· Needs continuous assistance with ambulation/transfers; high risk for falls; may need electronic lift recliner chair
· Needs assistance with all ADLs; requires 24-hour supervision
· Autonomic dysfunctions need regular medical monitoring; incontinent of bladder and bowel
· Unable to follow content of most simple/brief conversations or commands; speech limited to simple sentences or one-to-three-word responses
· Parkinson’s symptoms need regular medical monitoring
· Choking, difficulty swallowing (dysphagia), aspiration, excessive drooling
· Increased daytime sleeping
· Hallucinations prevalent but less troublesome
PHASE V POSSIBILITIES
Caregiver is actively grieving. Potential for increased caregiver stress. Hospice assistance is strongly suggested. Caregiver will need hands-on support from others to maintain LO at home. Caregiver may need to honor decisions made earlier on the Living Will.
· Dependent for all ADLs; patient may require hospital bed, Hoyer lift or Mo-lift, suction machine, etc.); and assistance with repositioning
· High risk for URI, pneumonia, and UTI ; skin breakdown; and may have a fever
· Difficulty swallowing with possible decision for feeding tube necessary
· Muscle contractions – hands, legs, arms; lean to either side very pronounced
· May need nutritional supplements – Ensure/Boost/ Carnation Instant Breakfast
· Unable to follow simple commands; decreased or no language skills
· Constant delusions
· Fluctuations less frequent and more severe
May you find peace and comfort in knowing you are not alone.
Jan Colello
GLOSSARY OF ACRONYMS
ADL Activities of Daily Living – dressing/bathing/ feeding oneself
BP Blood Pressure
CG Caregiver
DME Durable Medical Equipment–wheel chair, shower chair
DPOA Durable Power of Attorney
LBD Lewy Body Dementia
LO Loved One
LW Living Will
MPOA Medical Power of Attorney
PCP Primary Care Physician
POA Power of Attorney
REM Rapid Eye Movement sleep disorder
URI Upper Respiratory Infection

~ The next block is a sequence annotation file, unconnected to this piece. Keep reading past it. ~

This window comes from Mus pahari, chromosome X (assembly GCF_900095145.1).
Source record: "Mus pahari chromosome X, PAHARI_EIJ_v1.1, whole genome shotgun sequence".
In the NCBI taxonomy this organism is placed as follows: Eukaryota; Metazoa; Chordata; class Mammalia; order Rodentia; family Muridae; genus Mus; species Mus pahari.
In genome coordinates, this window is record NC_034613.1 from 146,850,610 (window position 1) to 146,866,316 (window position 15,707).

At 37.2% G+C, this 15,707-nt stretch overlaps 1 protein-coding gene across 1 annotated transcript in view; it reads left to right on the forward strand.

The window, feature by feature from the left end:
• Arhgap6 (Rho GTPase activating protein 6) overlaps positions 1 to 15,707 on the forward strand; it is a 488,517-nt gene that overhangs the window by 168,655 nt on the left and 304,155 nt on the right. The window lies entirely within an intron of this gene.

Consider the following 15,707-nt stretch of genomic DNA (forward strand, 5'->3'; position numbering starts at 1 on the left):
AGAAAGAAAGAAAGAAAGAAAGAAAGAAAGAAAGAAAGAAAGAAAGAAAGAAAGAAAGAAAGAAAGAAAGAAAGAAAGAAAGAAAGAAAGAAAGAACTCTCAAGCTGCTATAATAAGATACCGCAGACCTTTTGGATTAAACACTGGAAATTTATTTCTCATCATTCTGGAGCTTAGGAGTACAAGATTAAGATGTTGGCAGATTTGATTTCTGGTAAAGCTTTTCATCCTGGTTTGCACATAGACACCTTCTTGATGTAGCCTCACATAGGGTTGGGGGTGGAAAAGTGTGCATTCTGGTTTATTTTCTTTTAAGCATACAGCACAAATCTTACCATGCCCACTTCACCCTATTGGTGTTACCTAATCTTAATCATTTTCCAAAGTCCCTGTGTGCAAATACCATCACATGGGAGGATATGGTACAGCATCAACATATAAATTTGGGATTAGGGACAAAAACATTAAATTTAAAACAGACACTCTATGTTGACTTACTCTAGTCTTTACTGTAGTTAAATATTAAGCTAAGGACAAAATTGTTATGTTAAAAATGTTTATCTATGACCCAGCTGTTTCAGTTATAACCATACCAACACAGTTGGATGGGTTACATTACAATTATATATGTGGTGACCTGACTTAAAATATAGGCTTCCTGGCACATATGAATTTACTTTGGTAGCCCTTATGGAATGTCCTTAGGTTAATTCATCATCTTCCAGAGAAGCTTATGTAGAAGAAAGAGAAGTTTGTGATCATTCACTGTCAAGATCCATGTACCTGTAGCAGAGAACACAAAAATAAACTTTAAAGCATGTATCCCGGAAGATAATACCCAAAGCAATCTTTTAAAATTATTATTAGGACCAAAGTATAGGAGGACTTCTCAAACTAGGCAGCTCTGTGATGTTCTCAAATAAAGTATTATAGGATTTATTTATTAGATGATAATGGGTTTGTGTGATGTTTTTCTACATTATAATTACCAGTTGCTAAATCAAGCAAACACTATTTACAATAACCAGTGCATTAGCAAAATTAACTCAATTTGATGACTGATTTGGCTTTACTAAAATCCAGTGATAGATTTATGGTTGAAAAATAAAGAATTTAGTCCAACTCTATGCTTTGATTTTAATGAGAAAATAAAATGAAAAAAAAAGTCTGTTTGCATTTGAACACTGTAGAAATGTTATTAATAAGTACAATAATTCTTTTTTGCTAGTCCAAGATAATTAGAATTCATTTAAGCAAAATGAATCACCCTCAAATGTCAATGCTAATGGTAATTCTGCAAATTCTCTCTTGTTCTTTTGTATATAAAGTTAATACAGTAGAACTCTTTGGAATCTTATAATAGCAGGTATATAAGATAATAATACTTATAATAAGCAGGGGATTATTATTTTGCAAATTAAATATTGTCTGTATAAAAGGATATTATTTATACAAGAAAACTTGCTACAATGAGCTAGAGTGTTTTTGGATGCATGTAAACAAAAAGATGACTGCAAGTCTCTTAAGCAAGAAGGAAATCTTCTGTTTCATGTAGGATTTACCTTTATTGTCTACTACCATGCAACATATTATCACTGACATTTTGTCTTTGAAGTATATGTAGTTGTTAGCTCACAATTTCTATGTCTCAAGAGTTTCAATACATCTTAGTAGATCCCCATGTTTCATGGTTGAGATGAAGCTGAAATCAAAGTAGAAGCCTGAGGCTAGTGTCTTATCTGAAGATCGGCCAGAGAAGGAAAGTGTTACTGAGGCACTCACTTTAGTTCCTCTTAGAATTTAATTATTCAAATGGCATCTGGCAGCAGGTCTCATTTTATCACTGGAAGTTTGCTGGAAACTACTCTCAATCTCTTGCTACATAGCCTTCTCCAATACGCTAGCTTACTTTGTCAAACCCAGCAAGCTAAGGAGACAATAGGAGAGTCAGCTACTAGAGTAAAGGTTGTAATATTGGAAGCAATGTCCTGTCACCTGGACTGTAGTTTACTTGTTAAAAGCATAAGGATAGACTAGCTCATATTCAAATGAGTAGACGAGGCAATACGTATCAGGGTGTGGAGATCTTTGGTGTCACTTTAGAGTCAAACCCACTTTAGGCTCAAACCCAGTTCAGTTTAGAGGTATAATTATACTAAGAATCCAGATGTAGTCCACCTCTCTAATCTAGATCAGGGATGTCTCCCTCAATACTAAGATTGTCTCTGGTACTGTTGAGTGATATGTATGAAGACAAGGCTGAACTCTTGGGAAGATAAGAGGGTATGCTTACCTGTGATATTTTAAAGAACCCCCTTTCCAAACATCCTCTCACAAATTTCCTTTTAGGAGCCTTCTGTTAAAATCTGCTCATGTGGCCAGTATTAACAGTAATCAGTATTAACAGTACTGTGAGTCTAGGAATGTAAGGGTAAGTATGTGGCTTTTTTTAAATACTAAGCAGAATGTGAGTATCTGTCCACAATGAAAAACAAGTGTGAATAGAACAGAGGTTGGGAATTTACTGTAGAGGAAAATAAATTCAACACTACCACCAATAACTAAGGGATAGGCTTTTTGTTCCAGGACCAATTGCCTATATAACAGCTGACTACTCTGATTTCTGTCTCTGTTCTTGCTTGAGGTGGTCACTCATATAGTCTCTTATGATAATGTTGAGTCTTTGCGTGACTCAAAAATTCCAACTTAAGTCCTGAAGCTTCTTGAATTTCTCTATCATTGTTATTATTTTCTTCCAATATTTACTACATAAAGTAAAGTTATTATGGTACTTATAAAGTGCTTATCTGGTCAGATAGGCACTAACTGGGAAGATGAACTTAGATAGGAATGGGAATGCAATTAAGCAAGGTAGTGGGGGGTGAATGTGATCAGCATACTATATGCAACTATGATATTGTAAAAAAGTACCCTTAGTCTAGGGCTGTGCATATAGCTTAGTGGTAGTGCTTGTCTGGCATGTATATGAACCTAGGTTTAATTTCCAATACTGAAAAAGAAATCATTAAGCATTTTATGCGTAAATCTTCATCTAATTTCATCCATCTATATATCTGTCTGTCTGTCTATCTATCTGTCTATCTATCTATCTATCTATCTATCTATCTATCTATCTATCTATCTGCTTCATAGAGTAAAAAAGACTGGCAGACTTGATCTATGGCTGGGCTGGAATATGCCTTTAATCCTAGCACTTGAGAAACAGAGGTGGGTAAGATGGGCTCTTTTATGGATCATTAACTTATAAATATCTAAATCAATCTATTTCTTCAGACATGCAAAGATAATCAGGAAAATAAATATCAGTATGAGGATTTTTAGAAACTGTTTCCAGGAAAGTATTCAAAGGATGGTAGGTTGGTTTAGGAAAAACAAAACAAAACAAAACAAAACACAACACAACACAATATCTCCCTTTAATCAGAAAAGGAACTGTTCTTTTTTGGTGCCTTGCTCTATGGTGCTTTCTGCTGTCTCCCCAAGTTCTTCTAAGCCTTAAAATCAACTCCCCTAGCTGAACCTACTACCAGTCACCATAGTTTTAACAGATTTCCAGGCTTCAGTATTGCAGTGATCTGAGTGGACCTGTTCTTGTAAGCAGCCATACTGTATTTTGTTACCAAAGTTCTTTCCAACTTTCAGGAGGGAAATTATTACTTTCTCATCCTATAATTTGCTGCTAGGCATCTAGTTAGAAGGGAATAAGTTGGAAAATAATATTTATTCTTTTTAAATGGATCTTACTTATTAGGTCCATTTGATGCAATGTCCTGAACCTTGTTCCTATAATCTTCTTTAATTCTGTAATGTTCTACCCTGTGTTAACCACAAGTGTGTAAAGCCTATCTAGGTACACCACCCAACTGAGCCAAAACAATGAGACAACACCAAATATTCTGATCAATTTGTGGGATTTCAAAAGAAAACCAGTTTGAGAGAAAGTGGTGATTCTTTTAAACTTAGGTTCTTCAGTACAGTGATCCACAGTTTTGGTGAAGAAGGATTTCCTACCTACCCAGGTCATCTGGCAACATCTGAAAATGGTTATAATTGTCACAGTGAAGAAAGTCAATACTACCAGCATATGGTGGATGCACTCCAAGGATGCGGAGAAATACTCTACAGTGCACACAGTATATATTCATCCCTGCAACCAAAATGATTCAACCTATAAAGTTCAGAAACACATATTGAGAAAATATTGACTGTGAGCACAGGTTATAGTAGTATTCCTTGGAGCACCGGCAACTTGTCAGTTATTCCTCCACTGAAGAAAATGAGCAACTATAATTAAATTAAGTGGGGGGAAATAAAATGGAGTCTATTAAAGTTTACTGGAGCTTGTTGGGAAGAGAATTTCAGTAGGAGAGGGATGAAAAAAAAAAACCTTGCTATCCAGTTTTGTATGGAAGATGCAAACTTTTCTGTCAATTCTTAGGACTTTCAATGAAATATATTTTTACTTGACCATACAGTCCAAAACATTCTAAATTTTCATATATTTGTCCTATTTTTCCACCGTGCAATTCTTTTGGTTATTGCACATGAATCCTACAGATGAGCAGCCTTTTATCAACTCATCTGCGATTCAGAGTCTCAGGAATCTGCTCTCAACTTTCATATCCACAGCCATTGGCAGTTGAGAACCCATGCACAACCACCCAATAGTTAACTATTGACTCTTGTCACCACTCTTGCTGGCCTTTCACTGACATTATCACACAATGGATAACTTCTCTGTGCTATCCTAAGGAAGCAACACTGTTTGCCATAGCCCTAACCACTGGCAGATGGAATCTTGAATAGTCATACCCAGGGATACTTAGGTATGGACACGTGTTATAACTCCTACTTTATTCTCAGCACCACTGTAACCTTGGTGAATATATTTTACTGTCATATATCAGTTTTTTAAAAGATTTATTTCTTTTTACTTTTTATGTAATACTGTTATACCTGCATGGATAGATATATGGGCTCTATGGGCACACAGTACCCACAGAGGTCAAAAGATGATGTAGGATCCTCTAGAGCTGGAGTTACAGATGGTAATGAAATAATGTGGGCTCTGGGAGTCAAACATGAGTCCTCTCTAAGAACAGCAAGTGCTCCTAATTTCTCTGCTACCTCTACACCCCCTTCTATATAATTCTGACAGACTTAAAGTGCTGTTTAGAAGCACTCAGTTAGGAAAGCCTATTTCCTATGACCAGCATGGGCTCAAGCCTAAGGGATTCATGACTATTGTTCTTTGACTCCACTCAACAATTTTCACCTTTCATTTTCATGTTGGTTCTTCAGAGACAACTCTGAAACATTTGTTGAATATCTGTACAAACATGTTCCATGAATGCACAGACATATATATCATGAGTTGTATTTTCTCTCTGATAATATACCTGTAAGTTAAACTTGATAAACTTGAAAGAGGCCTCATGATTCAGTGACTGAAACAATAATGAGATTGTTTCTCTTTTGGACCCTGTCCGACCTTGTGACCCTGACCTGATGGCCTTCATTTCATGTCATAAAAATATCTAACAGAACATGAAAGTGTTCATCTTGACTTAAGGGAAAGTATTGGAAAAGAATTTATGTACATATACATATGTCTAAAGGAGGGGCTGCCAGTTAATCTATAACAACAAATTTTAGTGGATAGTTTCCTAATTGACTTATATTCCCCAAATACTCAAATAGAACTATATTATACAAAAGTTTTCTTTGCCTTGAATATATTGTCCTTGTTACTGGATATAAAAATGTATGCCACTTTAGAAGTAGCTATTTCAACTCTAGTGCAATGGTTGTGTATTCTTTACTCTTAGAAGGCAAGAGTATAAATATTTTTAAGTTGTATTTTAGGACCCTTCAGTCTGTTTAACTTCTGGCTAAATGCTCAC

UTI Urinary Tract Infection
WCh Wheelchair

Warmly………David

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28 Responses

  1. I was in the middle of research about LBD and aspiration, so just did a quick scan of your piece. One error I noted was the substitution of the word dysphasia for dysphagia.
    Dysphasia is a language disorder.
    Dysphagia is a swallowing disorder.
    Thanks for asking.
    SJN

  2. I thought that the site is excellent! – What an exact description of the symptoms by Mark Haverley. My husband has LBD & has been on a puree diet for 1-1/2years. One month ago, The autonomic system dysfunction caused him to have a 101.4C Temp.and 187/118 B.P by the time I got him to the Hosp.Emergency. He had a Rigor Tremor- He aspirated, but x-ray showed no sign of pneumonia. He was put on a Bacterial anti-biotic Avelox & observed with a 2nd x-ray – Fortunately, he came through that episode. He is not going for walks as previously because of lethargy – and is more difficult to get up in the mornings. I continually monitor his B.P. and Temperature now!. With orthostatic hypotensiion, he has fallen many times. — and, I could go on and on., I did want to make a particular point in the hopes that others may be helped. There was a point in the last year that he lost l8 pounds during which period he had problems with his bowels. All tests proved negative & it was decided that is was another symptom of LBD.. I ran out during that time and bought Ensure. It was to no avail. Perhaps it helped with lost nutrients however it never did do a thing for the weight loss. I bought a Jar of ‘Quick Mass’ from the Health Store, and asked the specialist for Lewy Body Disease if I could give it to my husband The Doctor said, Absolutely!. It helps to gain lean body mass- enhance nutrient uptake- and increase calorie activation– It also has Essential Amino Acids. The Specialist agreed. My husband gained his weight back, and now takes a Maintenance Dose Daily! — I mix it in milk, and thicken the drink with Simply Thick & at times also turn it into a fruit smoothie. My husband feels better, he says when he takes it Bless each of you who have LBD or who are a Caregiver for your Loved One! –Thanks so much for the opportunity to respond. Joan Norgaard

    • Thanks for your note. My hubby is still able to eat, has lost weight, but likes his Klondike Bars, and tuna sandwiches. I’m not a crowd joiner so I don’t go to meetings. I know what is going on. Sometimes I just need a shoulder which I get from my family. He just sleeps so much. I do push him but then he gets extra tired. Doc said leave him alone – I’m just not ready to give up yet. He still has will….take care and keep posted.

  3. I keep going back to this site. I think we are at Stage 3 getting ready to go to 4. My husband. 67. This has been so hard. We both retired 3 years ago. Wanted to travel. Tried, but too hard for me as he can’t really help anymore. It is so hard to watch the man who could do and be everything reduced to trying to remember how to use the toilet. My grieving started a while ago but am hanging in. He still likes to go to the grocery store, Walmart, and take a nice long ride. He just sleeps so much. 12 hours at night and then nap during the day. We tried (with his agreement) to force him up after 10 hours – get dressed and go out….it worked great that day – but he was completely whipped the next day. Thanks for having something out there that does not read like a text book.